Which stories should you tell on your “About” page?

I don’t love being rude. But when someone asks me, “Marsha, how do I tell MY story on my About page?” — and that happens a lot — I’m always tempted to say,

“Um… what makes you think anyone cares..?”

Ok, so that’s a bit harsh. But generally, when business owners (who want to get clients via their websites) tell me they want to tell their story on their about page, before I give them any advice on how to do this, I lovingly remind them this page’s function:

It’s to tell a new reader whether or not this website (/business/person/service) is meant for them.

So the first part of your About page should be spent on making it clear what it is you do and for whom. Ideally, it should be directed at the reader. Laying out who they are, what’s going wrong for them and what they want that you offer. Here’s an example on the website some random lady you’ve never heard of.

Then, you introduce yourself as the solution. And if you want to do this with stories…

Here are the ONLY three stories you need on your About page:

(1) A Pain Point moment
(2) The Transition moment
(3) A Desire moment

The most important of these is (1), followed by (3), followed by (2).

Let me break these all down for you.

(1) A Pain point moment — a time when you felt the pain your ideal clients are in RIGHT NOW

If you’ve been paying attention, you’ll know that, when it comes to telling stories, ACTION SCENES are more important than narrative.

So all you need here is an action scene of you being in the same place your ideal clients are, when it comes to the problem that you solve. Ideally, this isn’t going to be some big ticket terrible moment. More of a day-to-day example of how life was hard.

Examples*:

A scene of you trying to write a sales page but having no idea how to do it (or worrying like you sound like a creep), and feeling disheartened.

A scene of you trying to make a video of yourself, but coming across as totally wooden and HATING the way you look and sound.

A scene of you sitting alone having visited at loved one who’s at end of life, feeling helpless and hopeless around not knowing what to do.


Never had the exact same problem? Doesn’t matter — just think about where your people are emotionally. Think of a time you had that same emotion. Write about that.

Why is this important?

(i) Because you want to show your potential clients that you GET them. If you’ve been through what they’ve been through, it will.

(ii) You want to make them feel safe.

Hiring someone to help you solve a problem is scary, because it means admitting to them what your problem is. You need show potential clients that when they tell you what they’re going through, you’re not doing to go,

“Urgh, omg, what’s WRONG with you, you loser???”

Because if you’ve been through it too, you’re unlikely to shame them for it.

(iii) You want to show them you’re not right for everyone, but you are for THEM.

Often, there’s nuance to our problems.
Maybe we’re not getting enough work done because we have terrible time management.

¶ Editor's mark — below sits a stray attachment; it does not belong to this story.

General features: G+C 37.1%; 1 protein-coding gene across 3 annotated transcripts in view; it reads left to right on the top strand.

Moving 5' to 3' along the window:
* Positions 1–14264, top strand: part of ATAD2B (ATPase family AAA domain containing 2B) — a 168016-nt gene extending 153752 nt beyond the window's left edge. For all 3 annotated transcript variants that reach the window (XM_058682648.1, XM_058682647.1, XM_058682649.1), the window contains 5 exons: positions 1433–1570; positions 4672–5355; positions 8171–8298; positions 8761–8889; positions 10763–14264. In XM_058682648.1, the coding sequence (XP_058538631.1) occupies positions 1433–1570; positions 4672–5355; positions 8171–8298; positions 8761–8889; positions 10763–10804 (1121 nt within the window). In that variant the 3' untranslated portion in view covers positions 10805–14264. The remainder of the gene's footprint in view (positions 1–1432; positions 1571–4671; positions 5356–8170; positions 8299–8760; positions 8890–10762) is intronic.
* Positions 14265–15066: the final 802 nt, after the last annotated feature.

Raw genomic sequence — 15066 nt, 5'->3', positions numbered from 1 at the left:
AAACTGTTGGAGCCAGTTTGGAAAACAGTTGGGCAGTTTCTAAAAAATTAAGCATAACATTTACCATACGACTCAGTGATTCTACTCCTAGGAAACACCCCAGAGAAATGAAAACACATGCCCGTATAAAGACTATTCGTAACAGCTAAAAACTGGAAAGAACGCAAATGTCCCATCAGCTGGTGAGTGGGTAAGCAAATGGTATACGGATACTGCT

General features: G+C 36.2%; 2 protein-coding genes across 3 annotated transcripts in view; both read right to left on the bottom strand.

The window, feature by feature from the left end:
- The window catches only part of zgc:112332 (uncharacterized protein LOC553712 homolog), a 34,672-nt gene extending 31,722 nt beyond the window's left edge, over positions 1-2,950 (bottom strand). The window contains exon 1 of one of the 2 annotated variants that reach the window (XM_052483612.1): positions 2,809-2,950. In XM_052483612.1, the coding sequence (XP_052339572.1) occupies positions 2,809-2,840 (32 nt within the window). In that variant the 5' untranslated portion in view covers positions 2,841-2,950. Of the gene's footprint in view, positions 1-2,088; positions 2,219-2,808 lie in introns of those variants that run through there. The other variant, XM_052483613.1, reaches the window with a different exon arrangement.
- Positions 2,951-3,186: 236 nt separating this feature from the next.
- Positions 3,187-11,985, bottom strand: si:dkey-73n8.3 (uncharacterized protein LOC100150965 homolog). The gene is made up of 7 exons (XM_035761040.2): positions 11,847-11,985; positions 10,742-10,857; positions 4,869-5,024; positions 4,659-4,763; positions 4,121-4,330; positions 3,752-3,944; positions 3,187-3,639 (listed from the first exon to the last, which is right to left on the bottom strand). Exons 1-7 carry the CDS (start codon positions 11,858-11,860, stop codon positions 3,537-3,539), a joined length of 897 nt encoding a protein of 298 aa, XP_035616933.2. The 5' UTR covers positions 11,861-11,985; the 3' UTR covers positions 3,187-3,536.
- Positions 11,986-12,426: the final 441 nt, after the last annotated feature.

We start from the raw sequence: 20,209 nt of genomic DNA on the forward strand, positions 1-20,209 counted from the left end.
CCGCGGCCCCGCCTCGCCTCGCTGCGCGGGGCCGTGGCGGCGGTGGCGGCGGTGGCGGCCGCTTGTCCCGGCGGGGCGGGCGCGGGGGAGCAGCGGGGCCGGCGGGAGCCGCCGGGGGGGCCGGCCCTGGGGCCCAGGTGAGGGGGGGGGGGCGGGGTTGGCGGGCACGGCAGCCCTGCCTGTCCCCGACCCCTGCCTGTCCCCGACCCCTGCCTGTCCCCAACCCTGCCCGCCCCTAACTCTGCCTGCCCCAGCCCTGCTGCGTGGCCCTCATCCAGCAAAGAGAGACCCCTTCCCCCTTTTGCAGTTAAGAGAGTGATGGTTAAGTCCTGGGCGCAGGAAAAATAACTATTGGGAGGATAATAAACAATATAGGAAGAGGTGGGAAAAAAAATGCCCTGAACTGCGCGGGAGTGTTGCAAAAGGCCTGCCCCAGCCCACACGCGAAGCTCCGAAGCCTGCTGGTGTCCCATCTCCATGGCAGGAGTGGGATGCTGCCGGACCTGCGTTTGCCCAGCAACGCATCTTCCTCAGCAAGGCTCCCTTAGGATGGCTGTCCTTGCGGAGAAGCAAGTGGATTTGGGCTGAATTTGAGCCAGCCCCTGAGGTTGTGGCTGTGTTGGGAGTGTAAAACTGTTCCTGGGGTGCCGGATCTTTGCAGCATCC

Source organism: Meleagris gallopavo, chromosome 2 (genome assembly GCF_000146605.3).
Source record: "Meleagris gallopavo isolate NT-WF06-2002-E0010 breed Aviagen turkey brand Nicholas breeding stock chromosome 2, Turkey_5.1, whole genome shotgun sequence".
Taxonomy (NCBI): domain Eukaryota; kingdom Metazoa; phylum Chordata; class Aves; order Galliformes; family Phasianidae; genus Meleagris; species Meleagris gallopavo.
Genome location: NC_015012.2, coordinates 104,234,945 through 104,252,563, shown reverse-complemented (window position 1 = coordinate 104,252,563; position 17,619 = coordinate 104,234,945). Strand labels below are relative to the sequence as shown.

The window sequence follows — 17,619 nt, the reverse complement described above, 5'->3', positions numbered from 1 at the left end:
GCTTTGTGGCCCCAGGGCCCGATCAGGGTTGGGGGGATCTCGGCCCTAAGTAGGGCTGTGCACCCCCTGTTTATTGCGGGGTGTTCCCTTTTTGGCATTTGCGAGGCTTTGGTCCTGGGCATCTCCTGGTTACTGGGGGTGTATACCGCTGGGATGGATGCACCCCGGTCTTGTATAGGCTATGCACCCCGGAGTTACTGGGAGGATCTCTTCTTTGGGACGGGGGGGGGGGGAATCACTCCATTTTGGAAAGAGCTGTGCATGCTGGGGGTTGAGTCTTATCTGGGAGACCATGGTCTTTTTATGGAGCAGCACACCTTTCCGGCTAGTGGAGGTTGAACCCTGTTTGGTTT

Maybe we’re super-organized, but having some psychological or emotional stuck-ness around this work.
Maybe we’re not the best with words and all the solutions to getting work done out there are very right-brained.

By describing how you relate to this problem, they’ll get a sense of whether YOUR solution is for THEM — or not.


(2) The Transition moment — where it all changed for you

As I said above, this is the least important part. A little more important if it introduces the solution you’ll be using with them, but still not essential.

Therefore, keep it short (and consider telling it in voice-over or montage — ie broad brush strokes).

(3) A Desire moment — showing them what life can be like on the other side of working with you.

Your potential clients are looking to you in order to get a certain result. Whether that means achieving one thing or ridding themselves of another they don’t want, if you’re telling your story, you want to show how you did it. This’ll illustrate what you do. Also, because of the magic of storytelling, will make them feel like it’s already happening to them — increasing their hunger to make that daydream a reality.

Again, this doesn’t have to be a GRAND SCENE. A more pedestrian (day-to-day) moment of how life is nicer now is going to be much more effective.

Going back to those examples* I mentioned above, this could look like:

A scene where you send someone your new sales page, knowing it feels good and reflects you and then having them buy straight away

A scene where you hop on yet another Facebook Live, totally confident you’ll nail it (because you’re so comfortable on camera)

A scene where you leave your loved one’s room, totally at peace, having been present to them in each moment, now you know what you need at each moment.


As I said, I don’t think you need to tell story on your “About” page. But if you feel compelled to, make sure you’re telling it through one (or all) of these action scenes.

Any questions? Thoughts? Favourite examples? Let me know in the comments below!

Thanks so much for reading. If know anyone that struggles with this EXACT thing, I’d be thrilled if you shared this blog with them, using one of the round buttons below.

You rule,

xx (Yes Yes) Marsha

PS want to get free, weekly coaching on storytelling and business, AND get my epic guide for the magic bullet when it comes to powerful storytelling? Pop your details in below and you can get ALL of it when you join the Yes Yes Family. It’s FREE!

 

Leave A Response

* Denotes Required Field